To produce a permanent test record, the monitor could be photographed, or the contents of the framestore stored on disk, tape or the computer could be programmed to permit the reproduction of say, a grey-scale printed copy of the framestore contents on the printer 8.
The television camera 1 could be replaced by some other imaging device, for example charge-coupled device line arrays or area arrays.
Applications of this evaluation system are not limited to measuring the distortions in aircraft transparencies/canopies but to any optical item where the amount of distortion needs to be known.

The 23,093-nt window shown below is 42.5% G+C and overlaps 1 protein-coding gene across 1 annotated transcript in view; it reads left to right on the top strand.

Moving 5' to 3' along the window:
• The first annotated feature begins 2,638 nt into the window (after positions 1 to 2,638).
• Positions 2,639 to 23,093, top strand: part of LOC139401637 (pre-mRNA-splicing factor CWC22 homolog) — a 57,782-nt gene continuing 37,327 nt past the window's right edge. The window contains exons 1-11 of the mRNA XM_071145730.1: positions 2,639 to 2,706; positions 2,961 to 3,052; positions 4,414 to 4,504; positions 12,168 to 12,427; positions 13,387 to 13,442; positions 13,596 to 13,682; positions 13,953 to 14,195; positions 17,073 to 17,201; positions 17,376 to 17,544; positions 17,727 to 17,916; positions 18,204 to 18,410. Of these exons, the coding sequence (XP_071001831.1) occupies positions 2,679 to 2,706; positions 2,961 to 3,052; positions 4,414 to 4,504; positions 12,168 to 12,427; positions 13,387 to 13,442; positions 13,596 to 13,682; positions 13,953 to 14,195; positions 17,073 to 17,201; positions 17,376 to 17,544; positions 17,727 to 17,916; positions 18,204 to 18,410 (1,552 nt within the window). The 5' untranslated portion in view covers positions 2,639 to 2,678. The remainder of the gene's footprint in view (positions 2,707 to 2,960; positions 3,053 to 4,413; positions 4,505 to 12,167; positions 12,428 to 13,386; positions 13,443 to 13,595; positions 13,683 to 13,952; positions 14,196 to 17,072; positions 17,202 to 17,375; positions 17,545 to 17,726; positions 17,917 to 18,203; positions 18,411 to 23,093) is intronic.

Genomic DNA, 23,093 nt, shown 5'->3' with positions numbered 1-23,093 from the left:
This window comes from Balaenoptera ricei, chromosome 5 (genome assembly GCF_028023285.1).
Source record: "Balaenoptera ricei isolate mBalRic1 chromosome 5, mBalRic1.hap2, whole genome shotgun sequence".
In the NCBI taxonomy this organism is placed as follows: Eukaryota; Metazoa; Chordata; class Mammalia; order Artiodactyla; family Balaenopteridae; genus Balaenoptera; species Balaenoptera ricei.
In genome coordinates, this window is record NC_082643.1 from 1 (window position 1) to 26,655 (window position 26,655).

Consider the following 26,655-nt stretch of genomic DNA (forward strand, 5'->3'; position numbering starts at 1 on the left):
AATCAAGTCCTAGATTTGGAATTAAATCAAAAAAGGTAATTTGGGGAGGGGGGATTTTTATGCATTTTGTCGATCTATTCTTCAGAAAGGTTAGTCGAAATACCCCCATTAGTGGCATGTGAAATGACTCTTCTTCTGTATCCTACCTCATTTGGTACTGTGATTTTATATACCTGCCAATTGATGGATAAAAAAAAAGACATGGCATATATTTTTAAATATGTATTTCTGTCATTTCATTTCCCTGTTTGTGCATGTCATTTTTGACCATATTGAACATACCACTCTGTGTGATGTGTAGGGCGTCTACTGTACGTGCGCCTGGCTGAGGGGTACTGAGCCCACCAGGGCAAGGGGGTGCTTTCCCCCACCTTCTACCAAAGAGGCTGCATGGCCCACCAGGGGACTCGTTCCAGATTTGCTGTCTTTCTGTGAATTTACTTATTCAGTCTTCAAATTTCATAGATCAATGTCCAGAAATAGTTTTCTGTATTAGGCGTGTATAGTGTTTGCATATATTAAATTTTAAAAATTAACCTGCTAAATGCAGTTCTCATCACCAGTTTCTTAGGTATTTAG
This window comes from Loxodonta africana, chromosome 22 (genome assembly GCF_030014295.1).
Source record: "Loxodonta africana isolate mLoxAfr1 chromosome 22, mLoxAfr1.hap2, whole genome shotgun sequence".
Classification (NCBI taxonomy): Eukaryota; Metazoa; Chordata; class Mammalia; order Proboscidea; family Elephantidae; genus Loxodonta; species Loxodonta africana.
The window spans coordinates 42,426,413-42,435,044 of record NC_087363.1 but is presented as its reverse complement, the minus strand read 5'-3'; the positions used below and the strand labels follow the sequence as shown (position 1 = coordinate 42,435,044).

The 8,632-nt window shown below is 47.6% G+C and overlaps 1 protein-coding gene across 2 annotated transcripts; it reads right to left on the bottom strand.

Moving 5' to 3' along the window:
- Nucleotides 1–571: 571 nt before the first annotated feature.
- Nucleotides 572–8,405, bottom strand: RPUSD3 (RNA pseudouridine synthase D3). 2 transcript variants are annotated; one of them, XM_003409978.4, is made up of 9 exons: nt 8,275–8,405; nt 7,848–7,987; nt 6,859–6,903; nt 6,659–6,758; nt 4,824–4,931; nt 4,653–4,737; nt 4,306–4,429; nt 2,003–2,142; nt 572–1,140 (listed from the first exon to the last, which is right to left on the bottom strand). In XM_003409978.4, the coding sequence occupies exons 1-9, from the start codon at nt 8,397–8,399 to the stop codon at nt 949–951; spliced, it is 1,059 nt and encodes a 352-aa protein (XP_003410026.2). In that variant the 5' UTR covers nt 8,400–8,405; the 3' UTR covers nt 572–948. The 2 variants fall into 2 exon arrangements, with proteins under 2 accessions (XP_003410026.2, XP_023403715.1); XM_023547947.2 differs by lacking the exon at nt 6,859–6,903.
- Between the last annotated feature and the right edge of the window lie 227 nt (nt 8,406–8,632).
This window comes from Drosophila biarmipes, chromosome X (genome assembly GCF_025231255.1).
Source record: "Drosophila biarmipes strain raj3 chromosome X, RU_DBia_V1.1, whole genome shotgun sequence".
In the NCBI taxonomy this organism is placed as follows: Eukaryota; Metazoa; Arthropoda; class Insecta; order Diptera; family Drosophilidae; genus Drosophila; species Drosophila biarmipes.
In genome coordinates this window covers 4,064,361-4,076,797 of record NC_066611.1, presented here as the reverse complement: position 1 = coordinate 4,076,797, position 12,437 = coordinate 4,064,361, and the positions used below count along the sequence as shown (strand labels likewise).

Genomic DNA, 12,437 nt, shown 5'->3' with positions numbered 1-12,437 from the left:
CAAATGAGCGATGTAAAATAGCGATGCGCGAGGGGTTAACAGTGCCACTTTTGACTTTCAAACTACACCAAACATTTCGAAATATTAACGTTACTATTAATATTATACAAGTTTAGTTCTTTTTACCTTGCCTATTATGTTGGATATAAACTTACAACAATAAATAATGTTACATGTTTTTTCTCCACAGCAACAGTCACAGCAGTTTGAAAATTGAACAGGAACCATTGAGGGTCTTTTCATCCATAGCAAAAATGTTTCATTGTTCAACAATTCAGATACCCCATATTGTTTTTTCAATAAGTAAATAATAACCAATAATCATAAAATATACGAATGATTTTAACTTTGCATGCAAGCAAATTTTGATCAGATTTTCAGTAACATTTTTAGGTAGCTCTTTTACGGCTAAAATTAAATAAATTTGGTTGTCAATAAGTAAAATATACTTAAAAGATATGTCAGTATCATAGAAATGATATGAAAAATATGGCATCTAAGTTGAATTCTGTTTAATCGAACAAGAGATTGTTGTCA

In a preferred embodiment, instead of comparing images taken with and without the cockpit canopy present, the computer 7 is rendered operable to evaluate an image viewed via the canopy against predetermined parameters programmed into the computer. The target 2 carries a two-dimensional cross-hatch pattern, ie a series of horizontal and vertical straight lines forming a grid made up of squares one of which is shown in FIGS. 2a and 2b. A single image frame from the camera 1 is digitised by digitiser 4 and the resultant series of digital pixel signals are stored in the frame store 5. The computer 7 then addresses the locations of the store 5 so as, in effect, to track across the image in a predetermined direction. For example, the computer might address first the store location containing the signal representative of the pixel at the top, left hand corner of the image, then the location of the pixel which is one row down and one column across, then the location in the third row and third column, and so on, in effect tracking a diagonal line crossing the image from its top, left hand corner. Each time a location is addressed, the computer evaluates the signal therein. Eventually, the computer will reach a location containing a signal representative of the colour of the lines of the pattern, ie it may have found a portion of one of the lines of the pattern or, alternatively, it may just have found some background blemish. To decide which, the computer addresses in turn locations around the line-colour-level containing location. If none of these also contain line-colour-level signals, then it will have been determined that only some sort of blemish has been found. If a second line-colour-level is found, then the computer can track around its location hopefully to find a third line-colour-level and so on. Eventually, the computer will have found a line and by the above-mentioned search process can record its position. The same process also enables the computer to record the positions of all the pattern lines and the positions of the intersections between them. Now, by simply taking each square of the pattern in turn, and subtracting from each other the memory location co-ordinates of appropriate corners and mid-line positions of the square, the computer forms values of the lengths I,J,K,L,M,N,O and P as shown in FIG. 2b. The computer then compares each of these lengths with the known values A,B,C,D,E,F,G, and H respectively for an undistorted square, as shown in FIG. 2a, so as to achieve, for each, an error. Thus a series of error values EA =|A- I|, EB =|B-J|, EC =|C-K| - - - EH =|H-P| can be obtained. There can then be assigned a figure of merit to the relevant image area, for example the error values can be simply summed and the magnitude of the sum then represents, inversely, the quality of that portion of the canopy. As will be realised, only a single, correct value of length needs to be available to the computer since, for a square as shown in FIG. 2a, the lengths A,B,C,D,F and H are all equal while G and E are each equal to that length multiplied by half the square root of two. The computer could only measure the lengths A,B,C,D,E and G in FIG. 2a if desired. However, it is preferred to measure the mid-point widths F and H also because it helps to reduce sampling errors--also the distortion may have the effect of making the lines appear curved.